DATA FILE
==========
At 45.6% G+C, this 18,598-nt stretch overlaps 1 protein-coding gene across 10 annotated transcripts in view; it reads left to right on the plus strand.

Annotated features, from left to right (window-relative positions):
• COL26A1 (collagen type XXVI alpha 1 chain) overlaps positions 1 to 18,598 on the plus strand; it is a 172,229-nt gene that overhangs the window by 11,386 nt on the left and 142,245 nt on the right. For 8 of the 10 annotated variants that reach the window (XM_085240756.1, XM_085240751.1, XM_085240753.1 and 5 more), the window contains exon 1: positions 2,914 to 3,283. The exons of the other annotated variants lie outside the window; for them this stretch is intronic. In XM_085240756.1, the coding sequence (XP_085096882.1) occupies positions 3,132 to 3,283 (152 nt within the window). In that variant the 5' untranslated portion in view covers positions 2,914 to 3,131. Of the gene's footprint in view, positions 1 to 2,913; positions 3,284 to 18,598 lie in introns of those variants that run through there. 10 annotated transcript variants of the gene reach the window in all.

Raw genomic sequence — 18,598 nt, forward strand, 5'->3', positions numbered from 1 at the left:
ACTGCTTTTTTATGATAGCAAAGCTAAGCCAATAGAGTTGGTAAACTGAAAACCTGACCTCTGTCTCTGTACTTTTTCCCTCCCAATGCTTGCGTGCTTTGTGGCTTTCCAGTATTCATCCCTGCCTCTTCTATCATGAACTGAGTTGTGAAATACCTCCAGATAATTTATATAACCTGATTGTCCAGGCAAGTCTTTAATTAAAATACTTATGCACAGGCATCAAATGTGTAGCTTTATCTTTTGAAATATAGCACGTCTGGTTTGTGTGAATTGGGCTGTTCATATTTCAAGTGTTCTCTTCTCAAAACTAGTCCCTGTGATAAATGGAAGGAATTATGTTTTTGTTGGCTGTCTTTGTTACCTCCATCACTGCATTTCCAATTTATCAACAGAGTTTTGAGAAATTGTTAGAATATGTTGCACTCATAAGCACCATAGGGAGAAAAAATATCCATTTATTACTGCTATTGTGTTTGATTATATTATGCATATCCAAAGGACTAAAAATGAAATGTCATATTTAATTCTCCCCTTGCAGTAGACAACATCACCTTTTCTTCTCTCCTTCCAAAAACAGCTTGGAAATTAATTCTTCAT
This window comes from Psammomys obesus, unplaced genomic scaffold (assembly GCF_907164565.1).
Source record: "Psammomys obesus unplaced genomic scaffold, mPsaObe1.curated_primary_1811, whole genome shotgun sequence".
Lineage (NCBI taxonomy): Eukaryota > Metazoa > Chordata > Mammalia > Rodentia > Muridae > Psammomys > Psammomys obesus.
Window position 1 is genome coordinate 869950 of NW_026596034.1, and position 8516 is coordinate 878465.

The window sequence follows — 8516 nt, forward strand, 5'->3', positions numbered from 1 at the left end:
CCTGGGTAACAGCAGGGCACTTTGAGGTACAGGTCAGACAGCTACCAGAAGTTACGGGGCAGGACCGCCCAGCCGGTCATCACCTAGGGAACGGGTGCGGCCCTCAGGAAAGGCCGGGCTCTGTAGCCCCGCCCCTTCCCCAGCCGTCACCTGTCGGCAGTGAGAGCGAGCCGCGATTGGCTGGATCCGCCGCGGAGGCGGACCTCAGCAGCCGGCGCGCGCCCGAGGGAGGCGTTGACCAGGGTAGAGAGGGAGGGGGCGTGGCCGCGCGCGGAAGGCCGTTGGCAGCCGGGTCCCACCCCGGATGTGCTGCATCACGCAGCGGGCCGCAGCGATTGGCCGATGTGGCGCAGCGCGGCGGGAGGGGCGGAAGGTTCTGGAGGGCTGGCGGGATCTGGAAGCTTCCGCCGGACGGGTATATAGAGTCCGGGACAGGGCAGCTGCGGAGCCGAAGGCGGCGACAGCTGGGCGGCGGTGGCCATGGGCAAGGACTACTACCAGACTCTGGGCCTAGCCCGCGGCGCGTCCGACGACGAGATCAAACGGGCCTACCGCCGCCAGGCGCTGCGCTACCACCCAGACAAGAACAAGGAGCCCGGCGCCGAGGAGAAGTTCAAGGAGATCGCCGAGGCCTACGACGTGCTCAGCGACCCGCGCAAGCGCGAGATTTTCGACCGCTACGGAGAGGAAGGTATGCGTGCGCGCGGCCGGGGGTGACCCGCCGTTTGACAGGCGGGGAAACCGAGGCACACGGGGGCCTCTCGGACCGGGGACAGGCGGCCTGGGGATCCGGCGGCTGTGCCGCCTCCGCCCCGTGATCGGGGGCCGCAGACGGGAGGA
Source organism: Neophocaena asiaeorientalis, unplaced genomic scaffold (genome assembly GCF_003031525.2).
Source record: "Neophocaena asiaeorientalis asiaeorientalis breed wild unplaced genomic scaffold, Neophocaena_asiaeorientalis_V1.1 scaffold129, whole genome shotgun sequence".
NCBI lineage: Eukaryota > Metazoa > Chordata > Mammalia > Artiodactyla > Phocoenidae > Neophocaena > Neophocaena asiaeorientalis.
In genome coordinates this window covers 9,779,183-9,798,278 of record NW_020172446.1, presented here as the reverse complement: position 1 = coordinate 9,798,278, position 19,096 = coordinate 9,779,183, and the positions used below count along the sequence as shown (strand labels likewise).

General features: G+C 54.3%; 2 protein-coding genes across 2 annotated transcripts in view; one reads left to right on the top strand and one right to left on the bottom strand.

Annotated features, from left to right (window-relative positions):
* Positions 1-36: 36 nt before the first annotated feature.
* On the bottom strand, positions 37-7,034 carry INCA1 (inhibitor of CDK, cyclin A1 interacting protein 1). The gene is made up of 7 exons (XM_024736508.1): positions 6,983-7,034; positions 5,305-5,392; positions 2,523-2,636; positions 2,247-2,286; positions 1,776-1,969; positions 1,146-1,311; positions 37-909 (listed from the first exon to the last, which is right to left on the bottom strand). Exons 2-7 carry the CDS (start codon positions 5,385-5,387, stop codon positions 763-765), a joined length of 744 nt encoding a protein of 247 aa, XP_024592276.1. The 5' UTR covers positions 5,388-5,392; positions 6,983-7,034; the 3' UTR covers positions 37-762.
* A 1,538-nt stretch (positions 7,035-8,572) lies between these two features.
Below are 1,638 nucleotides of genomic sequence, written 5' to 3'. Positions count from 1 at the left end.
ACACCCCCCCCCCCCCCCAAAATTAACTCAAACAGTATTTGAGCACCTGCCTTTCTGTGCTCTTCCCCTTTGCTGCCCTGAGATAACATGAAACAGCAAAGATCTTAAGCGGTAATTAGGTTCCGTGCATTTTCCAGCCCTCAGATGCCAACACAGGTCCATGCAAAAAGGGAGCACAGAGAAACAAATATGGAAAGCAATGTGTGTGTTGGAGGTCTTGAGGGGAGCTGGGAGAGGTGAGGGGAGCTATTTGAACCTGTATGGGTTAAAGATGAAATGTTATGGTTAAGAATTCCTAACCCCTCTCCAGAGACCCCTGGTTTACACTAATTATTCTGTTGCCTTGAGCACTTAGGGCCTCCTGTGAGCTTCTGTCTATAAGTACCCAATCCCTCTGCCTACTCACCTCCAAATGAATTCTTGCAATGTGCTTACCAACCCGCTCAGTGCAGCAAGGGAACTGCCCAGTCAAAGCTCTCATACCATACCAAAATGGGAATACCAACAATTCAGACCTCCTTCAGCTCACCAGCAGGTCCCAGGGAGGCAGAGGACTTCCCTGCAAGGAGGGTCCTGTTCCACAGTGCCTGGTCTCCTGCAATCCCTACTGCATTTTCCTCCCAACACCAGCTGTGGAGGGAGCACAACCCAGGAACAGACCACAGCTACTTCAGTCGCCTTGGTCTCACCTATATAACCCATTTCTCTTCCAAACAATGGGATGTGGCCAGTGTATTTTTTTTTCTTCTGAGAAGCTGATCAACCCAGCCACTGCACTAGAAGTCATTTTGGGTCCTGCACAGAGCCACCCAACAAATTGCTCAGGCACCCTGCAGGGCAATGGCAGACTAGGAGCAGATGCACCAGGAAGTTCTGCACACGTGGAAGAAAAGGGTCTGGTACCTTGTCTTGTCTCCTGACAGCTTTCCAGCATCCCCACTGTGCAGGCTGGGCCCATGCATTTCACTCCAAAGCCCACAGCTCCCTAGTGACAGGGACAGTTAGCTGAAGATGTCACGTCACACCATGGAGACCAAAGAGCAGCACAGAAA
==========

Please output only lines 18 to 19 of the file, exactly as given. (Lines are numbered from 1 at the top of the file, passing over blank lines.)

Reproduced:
* Positions 1-36: 36 nt before the first annotated feature.
* On the bottom strand, positions 37-7,034 carry INCA1 (inhibitor of CDK, cyclin A1 interacting protein 1). The gene is made up of 7 exons (XM_024736508.1): positions 6,983-7,034; positions 5,305-5,392; positions 2,523-2,636; positions 2,247-2,286; positions 1,776-1,969; positions 1,146-1,311; positions 37-909 (listed from the first exon to the last, which is right to left on the bottom strand). Exons 2-7 carry the CDS (start codon positions 5,385-5,387, stop codon positions 763-765), a joined length of 744 nt encoding a protein of 247 aa, XP_024592276.1. The 5' UTR covers positions 5,388-5,392; positions 6,983-7,034; the 3' UTR covers positions 37-762.